Newspaper Page Text
THE ALASKA DAILY EMPIRE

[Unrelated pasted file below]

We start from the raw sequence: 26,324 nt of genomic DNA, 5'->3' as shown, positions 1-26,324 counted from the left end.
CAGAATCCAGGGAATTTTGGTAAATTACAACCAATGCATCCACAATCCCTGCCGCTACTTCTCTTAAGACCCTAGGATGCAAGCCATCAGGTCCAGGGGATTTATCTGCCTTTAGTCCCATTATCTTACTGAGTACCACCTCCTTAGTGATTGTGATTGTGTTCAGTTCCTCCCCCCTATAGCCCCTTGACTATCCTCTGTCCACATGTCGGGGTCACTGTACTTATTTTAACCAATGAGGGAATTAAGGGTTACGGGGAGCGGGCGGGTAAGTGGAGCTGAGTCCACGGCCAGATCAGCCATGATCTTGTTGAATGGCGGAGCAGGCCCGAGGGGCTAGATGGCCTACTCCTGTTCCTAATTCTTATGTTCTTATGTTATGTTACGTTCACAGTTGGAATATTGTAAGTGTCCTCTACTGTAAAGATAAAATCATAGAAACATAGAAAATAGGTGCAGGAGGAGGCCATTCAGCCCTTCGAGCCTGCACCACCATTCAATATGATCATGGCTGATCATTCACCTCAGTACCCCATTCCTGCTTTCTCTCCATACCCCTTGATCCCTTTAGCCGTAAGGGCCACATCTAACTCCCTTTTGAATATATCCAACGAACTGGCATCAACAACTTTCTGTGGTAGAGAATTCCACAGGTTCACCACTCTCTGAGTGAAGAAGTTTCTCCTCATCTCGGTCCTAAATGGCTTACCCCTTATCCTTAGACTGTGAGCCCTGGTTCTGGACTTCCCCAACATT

VOL. IV., NO. 545. "JUNEAU, ALASKA, TUESDAY, AUG. 18, 1914. PRICE, TEN CENTS _ _____ ^ J*mm tm AUSTRIAN ARMY MEETS WITH DISASTER IN SERVIA Britain Sends Second Big Army to France BATTLE WAGES FROM DUTCH TO SWISS BORDER British Troops Sail From Many Points LONDON, Aug. 18? The second British ex peditionary army has sailed for FYance. Great flotillas of transports, escorted by squadrons of battleships and tor >edo boat destroyers lave sailed from Dub in, Eastbourne, South ampton, Liverpool and other points for the shores of France, where they are disembarking this evening. + ? ? ENGLAND HAS 100.000 + + MEN ON CONTINENT ? + ? ?f LONDON*. Aug. 18. ? Eng- + + land's expeditionary force to + + France and Belgium now nam- + + bers 100,000 men. They In- * + elude 24 infantry regijpents; + + six cavalry regimenta; eight + ? batteries of horse artillery, and ? + a corps of the engineering + + branch. + ? + GREAT BATTLE IS STILL UNDER WAY LONDON. Aug. 18.?The Dally Ex press says there is little doubt but that there is a great battle In pro gress now In Belgium between the French and BelgLtn allies On the one side and Germany on the other. Fighting Has Been Sharp. LONDON. Aug. 18.?A Brussels de spatch to the Daily Mail says there has been sharp fighting In various parts of Northern Belgium since early Monday morning. Events of Greatest Moment Are Pro gressing. LONDON. Auk. 18?The Dally Ex press last night said: "Our correspondent In a cryptic dis patch from Ghent indicates that the Germans are advancing toward the historical battle ground of Waterloo, and that events of the greatest im portance are in progress. BELGIUM TRANSFERS CAPITAL TO ANTWERP LONDON. Aug. 18.?The report that the seat of the Belgian government has been removed from Brussels to Antwerp has been confirmed. The ac tion was taken as a precautionary measure and not that it was felt that Brussels is likely to fall into the hands of the enemy. Work is under way on the defense of Brussels on account of the near approach of the German cavalry in force. GERMANS PLAN TO CAPTURE BRUSSELS PARIS, Aug. 18.?Germany's plans in Belgium seem to indicate a purpose to capture Brussels as the next step. The German army has been trying to turn the extreme left of the allied forces which extend to the north of Brussels, and there is again a notice able efTort to force back the defend ing army south of Brussels and be tween that city and the Meuse river. Their forces are again within a few miles of Waterloo south of Brussels. If these forward movements should be pressed to a successful issue Brussels would be isolated and at the mercy of the invaders. JAPAN BUYS 2.000.000 BALES OF COTTON ST. LOUIS. Aug. 18.?Orders have been received from Japan for 2,000,000 bales of American cotton from various sections of the Southern States. THE WEATHER TODAY. Twenty-four hours ending at 3 p. m.: Maximum?59. Minimum?51. Cloudy; rain. Precipitation?.43 inches. BRITISH CAPTURE TWOSHIPS Shanghi, Aug. 18.?Two cruisers which had been disabled were brought in to Hongkong. They were preceded by two badly dam aged British warships car rying many wounded. GERMAN SHIPS BLOOD STAINED. Shanghai, Aug. 18.?The Ger man cruisers arriving at Hong Kong had their sides stained with blood which had run ; through the scuppers. The barbettes and masts were demolished, and the smokestacks shot away. JAPAN'S SCENES OF ACTIVITY LIMITED ? ? LONDON. Aug. 18. ? An official statement given out, by the govern ment says that any action that Japan takes in the war against Germany will not extend beyond the China sea save as may be necessary to protect Japan ese shipping lines. GERMAN CRUISER SAILS FROM SAN FRANCISCO ??? SAN FRANCISCO. Aug. 18. ? The German cruiser Leipzig sailed from this port this morning with sufficient coal on board to take her to Apia. Samoan islands. Jap Cruiser Follows. SAN DIEGO. Aug. 18.?The Japan ese cruiser Idzumo put to sea last night with her decks cleared for ac tion. Her commander said that he will proceed for San Francisco, and if the Leipzig leaves for Samoa or the Ca nadian coast he will follow her. PARIS IS PROVISIONED FOR PROLONGED SEIGE ?+? PARIS, Aug. }8.?It was stated to day that Paris is already provisioned for a prolonged seige. Enough food supplies are already stored within the city limits and fortifications to pro vide food for the residents for 15 months. More provisions are being shipped in constantly. FRENCH MONKS TAKE ARMS FOR COUNTRY ?+? PARIS, Aug. 18.?The Carhtusian Monks of Milage who were expelled from France at the time that the law restricting religious associations was adopted yesterday returned to the bar racks at Grenoble and exchanged the white habit of their order for the uniform of French soldiers. FRANCE CLAIMS TO DISCOVER SMOOTH GAME ?+?? LONDOX, Aug. 18.?A Paris cable says a unique system for guiding the German army through France . has been uncovered. Advertisements by a German firm selling compressed meat essences in cube form are to be made of groups of numbers arranged to describe, by code, the war strength of the section in which they appear, the location of food supplies, and other information. REV. P. H. TURNELL TO LEAVE SKAGWAY ?+? Rev. P. H. Turnell, S. J., for many years pastor of the Catholic church of Skagway, has been directed for some other field. He will be a south bound passenger on the Mariposa. Father Turnell has been one of the features of Skagway where he has been a pastor and shepard of his flock for most of the time since the estab lishment of the town. His departure from Alaska will be regretted by many friends. vtaflH WILSON CAUTIONS AMERICAN CITIZENS WASHINGTON, Aug. 18.?President Wood row Wilson has issued a state ment which says in part: "The effect of the war in Europe on the United States will depend upon what American citizens say or do. Evory man who truly loves America will act and speak in the true spirit of neutrality, which is the spirit of impartiality, fairness and friendliness of all concerned." LOVE MAY NOT VISIT ALASKA ?*? WASHINGTON, Aug. 18. ? Secre tary of the Interior Franklin K. Lane has about given up all hope of being able to visit Alaska this year. The prospect for the adjournment of Con gress this month is not bright now, on account of the unexpected turn of events in Europe, and it is not desired that Cabinet members get far from the Capital while Congress is in ses sion. +?+*+???+*?+?++ * ? + CANAL RECEIPTS PASS + + MARK OP $100,000 + + + + PANAMA. Aug. 18. ? The + + receipts of the first three days + + business by the Panama Canal + + were more than $100,000. + + + OHIO RAILROAD MUST HAVE MORE CARS ??? CINCINNATI, O., Aug. 15. ? It is expected that receivers of the Cin cinnati. Hamilton & Dayton, one of whom Is former Gov. Judson Harmon, will shortly apply for permission to is sue additional receivers' certificates for rolling stock. BRYAN CHANGES TREATY; OPPOSITION IS OVER WASHINGTON. Aug. 17.?With the Piatt amendement, providing for a pro tectorate over Nicaragua, stricken the proposed treaty with Nicaragua will bo pushed by Secretary of State William J. Bryan. Mr. Bryan is confident the treaty will be promptly ratified. Ho issued this statement: "The opposition to the treaty with Nicaragua was based largely upon what is known as the Piatt amend ment. The two Ideas in the treaty have been separated. The present treaty only includes the Nicaragua Canal route. Fonseca Bay and Little and Big Corn Islands. The Piatt amendment is left for future consid eration." MONEY MAKING FACTORY IS IN WORKING ORDER WASHINGTON. Aug. 17.?Governor of the Reserve Board Charles C. Ham line says: "We can turn out $10,000, 000 a day of the emergency currency if it Is needed." ANOTHER PIONEER CROSSES THE DIVIDE Wes Weideleich died yesterday in St. Ann's hospital, following a stroke of paralysis which occurred a few dayes ago. Deceased was 80 years of age. He leaves two sons, Paul aal George, and a daughter. Dora, now at tending school in Tacoma. Mr. Weideleich was one of the earl iest pioneers in Juneau coming hero in the early '80s and for many years has conducted a vegetable garden here. He was a graduate of Yale, and came west many years ago being one of the first to join in the Casslar gold stampede. He later settled in Juneau and married a native Indian woman. His wife died about four years ago. Funeral Tomorrow. The funeral of Wes Weideleich will be held tomorrow afternoon at two o'clock from the C. W. Young com pany chapel, under the auspices of Ig loo No. 6. Pioneers of Alaska. The Rev. George E. Renison will deliver the address. Interment will be in Pi oneer Plot of Evergreen cemetery. The Alaska '87 Pioneers and members ol Igloo No. 6 will turn out In a body. A Mrs. Caldwell, who has been li Nelchlna since early last fall, died t few days before they left camp ant hers will .be the only grave that wll be left after the stampeded is over.? Seward Gateway. FRENCH POUR INTO ALSACE LONDON, Aug. 18.?Fighting continues tonight from Holland to Switzerland, being heaviest in Belgium and Alsace. The Times says the Russian army has begun a general ad vance at several points which must cause the Germans to de sist from their turning move ment around Liege. The attack on the Russian and Austrian frontier is coming a week earlier than expected, and it will undoubtedly discourage the attack on France. FRENCH ADVANCE IN THOUSANDS. Nancy, France, Aug. 18.? Thousands of French soldiers are pouring through the Vosges passes tonight into the Schir ! meek valley. The Germans are falling back ; to Molsheim, 12 miles from [ Strassburg where they are ex pected to make their stand. I FRENCH PRESSING GER MANS TO RHINE. Basel, Switzerland, Aug. 18.? The French are moving through the Vosges at four points, and pressing the German forces to the Rhine. GERMANS MASSING IN BELGIUM | LONDON, Aug. 18.?A Cen tral News dispatch received from Brussels says that news papermen arriving from a fron tier trip between the two great armies that are operating in Bel gium and south into Luxemburg say that the Germans are bring ing up almost unbelievable num j bers of men and distributing them along the line from South ern Luxemburg to the northern limits of Belgian territory. Germans After Alsace Passes. LONDON, Aug. 18. ? Temps says the Germans are massing their troops in great numbers behind the Rhine, and that they are preparing to make a desper ate attempt to force the passages of the Vosges between Alsace and France. French Successes Continue. PARIS, Aug. 18.?French suc cesses continue in the fighting along the Alsace and Lorraine front. The Germans are gradu ally retiring before the continu ed assaults, leaving many dead and wounded behind. ++*?*++++*++*+*+++ ? + + CROWN PRINCE IS + * AMONG WOUNDED * + * + LONDON, Aug. 18.?An offl- + + cial dispatch from Paris says + + that an official announcement + + has been made at The Hague + + that a rumor is persistent at * + that place that the German + * Crown Prince is lying wound' + + ?d at Aixlnahapelie, whither * + the Emperor hastened. + 4? * FIGHTING CONTINUED ALL OF YESTERDAY LONDON. Aug. 18.?Fighting con tinued all day yesterday between the ' forces of the allied armies and those of Germany in both Belgium and Al sace. | The fighting in Alsace was mainly for the possession of the passes In tho Vosges mountains which form the border between France and that Ger 1 man province. i ? ? t I 1 FOR SALE?Cheap or rent, an up - right piano. Call Anderson, at Barrn gar's postoffice store, phone 54 8-17-tl BELGIUM SPURNS PEACE OVERTURES BRUSSELS, Aug. 18. ? Germany again today attempted to get Belgium to negotiate over poace terms between tho two countries, but the Belgian gov ernment refused to consider any offer from Germany until tho troopB of that country had completely evacuated "our outraged country." Germany Praises Belgians. BERLIN, Aug. 18. ? Germany has again made a futile attempt to bring about tho neutrality of Belgium In the war that is now waging In Europe. The government intimated to Belgium that the troops of that country had so bril liantly proved their honor in arms that tho German government, after taking Brussels, would be willing to conclude any arrangement for peace between tho two countries that would be com patible with the conflict between Ger many and France, and would evacu ate Belgium as speedily as wnr condi tions permitted. The Belgium government replied re fusing the proposition, and intimated that there would not be peace as long ns Germnn troops remained on Bel glnn soil. First Offer Made Early. LONDON, Aug. 18.?According to the London Times after tho heavy casualties which the Germans incur red before Liege Emperor William approoched King Albert of Belgium through the Queen of Holland and promised, in recognition of the Bel gian valor, the most considerate treat ment of tho Belgian population anfl full respect for Belgian territory if Belgium would abandon her rosistence and allow the Germans to have a right of way through that country. The Times says the overtures were rejected. SWITZERLAND IS SEEKING LOAN 1 ? ? WASHINGTON, Aug. 18?The Swiss Minister has again urged the govern ment of the United States to permit American bankers to float a loan for his country. He says Switzerland Is practically in a stato of Beige; that all the able bodied male population are under arms and thnt distressful condi tions obtain throughout the little re public. He represented that it is ab solutely essential that the government have money in order to restore norm al conditions. CONGRESS FINALLY AGREES ON FOREIGN SHIP BILL ?+? WASHINGTON. Aug. 18.?Congress passed the bill giving foreign shipping an American register last night after the House of Representatives had ac cepted most of the amendments to the bill that had been adopted by the Son ate. The latter body earlier in the day had refgused to accept the report of the conference committee. AMERICANS ARE SAFE IN LONDON ??? NEW YORK, Aug. 18.?A London special says the American citizens' committee is desirous that it be known that there is absolutely no perosnal dnnger for any American in London. There is no necessity for any citizen of United States suffering hardship. Even those without food and money will be taken caro of. COL. ROOSEVELT SPEAKS FOR THE PROGRESSIVES ?+? BOSTON, Aug. 18. ? Col. Theodore Roosevelt today opened the campaign in Massachusetts. He spoke in sup port of the candidates of the Progres sive party, and criticised the adminis tration. JEWS TO HAVE CITIZENSHIP RIGHTS LONDON, Aug. 18.?The Paris cor respondent of the Exchange Tele graph company says it is learned in Paris that the Czar will sign a procla mation at an early date giving the Jews in Russia equal civil and poli tical rights with other subjects. MARCONI OFFERS TO HELP NATIVE COUNTRY ROME. Aug. 18.?William Marconi, the wireless inventor, has written to the Italian government tendering his ? services to hi3 native country in .the [ event of war. RUSSIAN ARMY IS ALLREADY LONDON, Aug. 18.?The Rus sian embassy here is in receipt of a communication from the General Staff at St. Petersburg saying that the mobilization of the whole Russian army is now completed and that 11 members of the Russian royal family are now at the front. Czar's Headquarters at Moscow. Washington, Aug. 18. ? The Czar, who has assumed his place at head of the army, has left for Moscow to establish army head quarters there according to a dispatch received from the American embassy at St. Peters burg. + + + + + + + t + + ,n, + ,n, + ,t + + + * POPE'S CONDITION + + IS VERY ALARMfN<f~* ?fr ? + + LONDON, Aug. 18. ? A dis- + * patch from Rome to the Chroni- 4? + cle says tlto Popo Is in a state * + of high fever. His condition ?fr * causes great alarm. ? + <? * + + + -5- + + + + * + + + + * + + AMERICAN COAL READY FOR SOUTH AMERICA ! , . ?< ? ?? CHICAGO, Aug. 18.?Kastcrn and Southern dealers have orders for 350,-[ 000 tons of American coal from South America which is all ready for ship ment and will he forwarded us soon as arrangements can be mado for its transportation. Dealers say that there arc practically no ships available for the traffic. DEBT WILL BURDEN EUROPE FOR 50 YEARS ?+? NEW YORK, Aug. 18. ? The Now York Herald says Europe will stagger under war debts for 50 years. A year of lighting will cost $18,250,000,000. The wealth of live nations at war is $270,000,000,000, and in 13 years the cost of armies and navies, naval con struction, etc., excoeded $20,000,000, 000. ARGENTINE BANKS ARE OPEN AGAIN NEW YORK. Aug. 17.?Word was received today that Argentine Repub lic banks are open after having closed their doors for a week owing to the crisis produced by the war in Europe following a period of extreme depres sion. RUSSIA WILL FIGHT TO THE BITTER END LONDON, Aug. 18. ? A London Times St. Petersburg despatch Btates that Russia Is determined to fight to bitter end. Practically the whole population capable of bearing arms is now called to colors. BANDITS HOLD UP PITTSBURGH BANK ?+? PITTSBURGH, Pa., Aug. 18.?Two bandits yosterday held up the Home stead National bank, at Homestead, o suburb of this city, and took all the available cash. They mad good their oscape. SHORTAGE OF REVENUES MAY LAST LONC WASHINGTON, Aug. 18.?Repres entatlvc Oscar W. Underwood, chair man of the House ways and meani committee, believes that loss in im , port tariff collections, through ur i heaval abroad, will run from $100,000 i 000 to $160,000,000 per annum for so\ eral years. Servians Rout Forces Of Francis Joseph ATHENS, Aug. 18 An Austrian army that attempted to invade Ser via by the way of the Sabatz mountains was completely routed yes terday with a loss of 15,0000 men killed, wounded and captured. The Servian troops trapped the invaders in defiles of the mountains and poured a withering fire upon them from de fenses, using both ma chine guns and small arms. The retreat was followed by the victor ious Servians who in flicted further loss and captured several thous and prisoners. The remnant of the invading army is retir ing from Servian soil. ? LONDONrAug. 18?The Servian Premier has wired the Servian legation here saying: "Austrians are completely routed in the mountains near Sabac. Fifteen thousand an nihilated. AUSTRIA LOSES TORPBDO BOAT. ROME, Aug. 18.?Austria torpedo boat No. 19 struck a mine last night in the harbor of Pola and was destroy ed. ,A11 those on board save one per ished. LONDON SAYS KAISER GAVE UNITED STATES SLAM NEW YORK, Aug. 18.?A London special says It is learned there that the Kaiser In his proclamation to the German people made a threatening gesture toward the United States when making the statement that there was "a latent hostility to the cast and to the west and beyond the sea.". DUTCH GOVERNMENT HELPS AMERICAN8 AMSTERDAM, Aug. 18. ? United States minister to the Netherlands has made arrangements with the Neth erlands government for the cashing of American checks and drafts Indorsed by him. The minister was Instructed to endorse drafts necessary to supply the absolute necessities of traveling Americans. GERMANS DENIED USE OF LONDON TELEPHONES LONDON, Aug. 18.?Telephones in German residences havo been discon nected by the government ONLY SIX AMERICAN TRANSALTANTIC LINERS NEW YORK, Aug. 18.?There are only six stenmships in the transat lantic service whoso title to American , nationality is undisputed ? the St . Louis, St. Paul. ^New York and Phll L adolphla of the'American line from , New York to Europe?all mall-sub sidized auxiliaries of the United States?and the Finland and Kroon land of the Red Star line. ; BANKERS TO AID SOUTHERN FARMERS ?- WASHINGTON, Aug. 18?New York s bankers have tentatively agreed to i- advance $400,000,000 to southern banks t- and growers of cotton, a sum equal to $40 a bale on 10,000,000 bales, In r- order that the South may carry Its cotton until over-sea outlet Is made.